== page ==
To make sure they had not merely discovered that creative people are simply more likely to choose to live overseas, the doctors identified and measured personality traits like openness to new experiences, which is known to be predictive of creativity. Even after using specific controls to filter, the statistical connection between living abroad and creativity endured, signifying that it is something specific to living in a foreign place that fosters creativity.

It is not enough to travel to foreign lands: packing your sunscreen and Speedo for Barcelona does not a Picasso make! It is the actual day-to-day living that makes the difference, as we well know! So grab your pencils and paints and passports, you aspiring artists and writers---move to another country, become an expatriate and let the creative adventure begin!


INSEAD School in France

Wikipedia on Creativity


  • Joanna van der Gracht de Rosado 12 years ago

    Wow Robin, great article!

    I believe that living abroad encourages creativity because when we are not in our familiar surroundings, we feel free. We do not have to conform to what our families and friends think we should do. We can cut a new path and often that swath dives right into the creative pursuits. As well, the unknown and the challenges of a new setting pique our curiosity (the mother of creativity) Often we see ourselves as "different" which primes us for performance on a new stage. It is fascinating. If more people knew the joy of living "far from the maddening crowd", I suspect we'd see even greater numbers flocking to our lovely Merida?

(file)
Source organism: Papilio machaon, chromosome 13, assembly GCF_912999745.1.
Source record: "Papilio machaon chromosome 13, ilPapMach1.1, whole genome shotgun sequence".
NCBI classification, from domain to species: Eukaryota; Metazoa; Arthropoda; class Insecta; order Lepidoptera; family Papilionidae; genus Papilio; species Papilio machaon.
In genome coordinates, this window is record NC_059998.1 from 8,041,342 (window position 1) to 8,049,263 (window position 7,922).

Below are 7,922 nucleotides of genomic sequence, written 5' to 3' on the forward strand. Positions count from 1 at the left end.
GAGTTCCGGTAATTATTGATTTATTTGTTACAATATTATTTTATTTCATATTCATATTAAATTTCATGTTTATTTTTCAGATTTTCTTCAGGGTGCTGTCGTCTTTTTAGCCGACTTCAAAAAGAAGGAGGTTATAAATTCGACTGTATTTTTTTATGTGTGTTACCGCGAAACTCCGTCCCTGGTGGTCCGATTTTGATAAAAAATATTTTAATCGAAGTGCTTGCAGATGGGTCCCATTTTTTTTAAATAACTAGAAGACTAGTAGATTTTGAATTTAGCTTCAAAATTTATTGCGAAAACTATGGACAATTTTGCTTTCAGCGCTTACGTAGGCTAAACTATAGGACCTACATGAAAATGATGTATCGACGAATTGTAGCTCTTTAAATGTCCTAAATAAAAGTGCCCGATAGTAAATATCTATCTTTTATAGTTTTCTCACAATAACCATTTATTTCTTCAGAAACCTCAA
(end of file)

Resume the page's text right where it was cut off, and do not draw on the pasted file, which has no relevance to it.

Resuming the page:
Of course, at times, there is the temptation to search for solace in the tried and true. Maybe this is why some international residents try to recreate what they left behind? Curbing this is paramount... living here is such an opportunity to fly - go for it!

  • Terry Corder 13 years ago

    Are there any expats who read this that would like to contact my wife and I to answer questions we may think we have? We saw an article on Merida and are very intrigued by the information on this website and some others. Thank you ahead, Terry and Sherry.

  • Julie Hoover 13 years ago

    Well now you know, I'm one of those people who sometimes saves emails requiring thoughtful answers till I have time for a good answer. Then I become hysterical thinking that since I've waited so long to reply, I must give you a really brilliant response, so I delay longer.

    Anyway, forgive me. It was a very interesting piece I will use to recruit some of my artist friends to visit/relocate here.